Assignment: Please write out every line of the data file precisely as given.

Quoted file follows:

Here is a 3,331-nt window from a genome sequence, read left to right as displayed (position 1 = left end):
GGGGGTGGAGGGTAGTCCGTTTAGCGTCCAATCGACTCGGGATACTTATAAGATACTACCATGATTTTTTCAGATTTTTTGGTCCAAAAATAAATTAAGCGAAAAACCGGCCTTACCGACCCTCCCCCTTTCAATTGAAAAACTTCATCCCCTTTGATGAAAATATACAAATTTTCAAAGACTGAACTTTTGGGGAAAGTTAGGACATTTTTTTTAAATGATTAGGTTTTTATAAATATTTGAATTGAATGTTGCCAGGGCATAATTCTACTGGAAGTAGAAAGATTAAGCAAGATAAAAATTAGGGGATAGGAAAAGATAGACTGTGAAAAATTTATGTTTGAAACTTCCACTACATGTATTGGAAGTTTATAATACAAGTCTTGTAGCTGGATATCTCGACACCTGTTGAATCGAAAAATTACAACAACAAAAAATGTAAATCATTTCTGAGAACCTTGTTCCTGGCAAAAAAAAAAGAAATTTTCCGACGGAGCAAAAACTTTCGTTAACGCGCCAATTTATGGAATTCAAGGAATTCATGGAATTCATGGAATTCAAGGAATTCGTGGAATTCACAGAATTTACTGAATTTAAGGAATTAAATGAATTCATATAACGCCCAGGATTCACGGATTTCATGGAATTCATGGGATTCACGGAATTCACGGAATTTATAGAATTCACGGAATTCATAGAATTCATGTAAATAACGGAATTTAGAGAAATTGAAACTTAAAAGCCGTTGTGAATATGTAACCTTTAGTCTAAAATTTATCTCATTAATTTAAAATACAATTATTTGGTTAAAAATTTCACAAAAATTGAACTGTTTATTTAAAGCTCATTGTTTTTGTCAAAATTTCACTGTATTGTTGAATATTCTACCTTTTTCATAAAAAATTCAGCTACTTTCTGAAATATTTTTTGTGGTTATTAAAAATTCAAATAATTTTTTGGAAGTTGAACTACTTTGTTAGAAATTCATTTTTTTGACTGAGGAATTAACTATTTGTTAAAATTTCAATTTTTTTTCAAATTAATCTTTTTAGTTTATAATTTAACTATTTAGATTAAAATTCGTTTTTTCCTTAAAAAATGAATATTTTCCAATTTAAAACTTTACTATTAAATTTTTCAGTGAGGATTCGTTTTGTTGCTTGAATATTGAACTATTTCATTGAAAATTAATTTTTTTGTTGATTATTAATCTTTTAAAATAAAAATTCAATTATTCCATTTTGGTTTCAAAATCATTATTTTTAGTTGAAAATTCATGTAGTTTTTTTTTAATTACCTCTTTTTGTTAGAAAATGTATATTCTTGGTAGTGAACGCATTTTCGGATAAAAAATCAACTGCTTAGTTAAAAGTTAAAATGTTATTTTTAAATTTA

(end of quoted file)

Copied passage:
Here is a 3,331-nt window from a genome sequence, read left to right as displayed (position 1 = left end):
GGGGGTGGAGGGTAGTCCGTTTAGCGTCCAATCGACTCGGGATACTTATAAGATACTACCATGATTTTTTCAGATTTTTTGGTCCAAAAATAAATTAAGCGAAAAACCGGCCTTACCGACCCTCCCCCTTTCAATTGAAAAACTTCATCCCCTTTGATGAAAATATACAAATTTTCAAAGACTGAACTTTTGGGGAAAGTTAGGACATTTTTTTTAAATGATTAGGTTTTTATAAATATTTGAATTGAATGTTGCCAGGGCATAATTCTACTGGAAGTAGAAAGATTAAGCAAGATAAAAATTAGGGGATAGGAAAAGATAGACTGTGAAAAATTTATGTTTGAAACTTCCACTACATGTATTGGAAGTTTATAATACAAGTCTTGTAGCTGGATATCTCGACACCTGTTGAATCGAAAAATTACAACAACAAAAAATGTAAATCATTTCTGAGAACCTTGTTCCTGGCAAAAAAAAAAGAAATTTTCCGACGGAGCAAAAACTTTCGTTAACGCGCCAATTTATGGAATTCAAGGAATTCATGGAATTCATGGAATTCAAGGAATTCGTGGAATTCACAGAATTTACTGAATTTAAGGAATTAAATGAATTCATATAACGCCCAGGATTCACGGATTTCATGGAATTCATGGGATTCACGGAATTCACGGAATTTATAGAATTCACGGAATTCATAGAATTCATGTAAATAACGGAATTTAGAGAAATTGAAACTTAAAAGCCGTTGTGAATATGTAACCTTTAGTCTAAAATTTATCTCATTAATTTAAAATACAATTATTTGGTTAAAAATTTCACAAAAATTGAACTGTTTATTTAAAGCTCATTGTTTTTGTCAAAATTTCACTGTATTGTTGAATATTCTACCTTTTTCATAAAAAATTCAGCTACTTTCTGAAATATTTTTTGTGGTTATTAAAAATTCAAATAATTTTTTGGAAGTTGAACTACTTTGTTAGAAATTCATTTTTTTGACTGAGGAATTAACTATTTGTTAAAATTTCAATTTTTTTTCAAATTAATCTTTTTAGTTTATAATTTAACTATTTAGATTAAAATTCGTTTTTTCCTTAAAAAATGAATATTTTCCAATTTAAAACTTTACTATTAAATTTTTCAGTGAGGATTCGTTTTGTTGCTTGAATATTGAACTATTTCATTGAAAATTAATTTTTTTGTTGATTATTAATCTTTTAAAATAAAAATTCAATTATTCCATTTTGGTTTCAAAATCATTATTTTTAGTTGAAAATTCATGTAGTTTTTTTTTAATTACCTCTTTTTGTTAGAAAATGTATATTCTTGGTAGTGAACGCATTTTCGGATAAAAAATCAACTGCTTAGTTAAAAGTTAAAATGTTATTTTTAAATTTA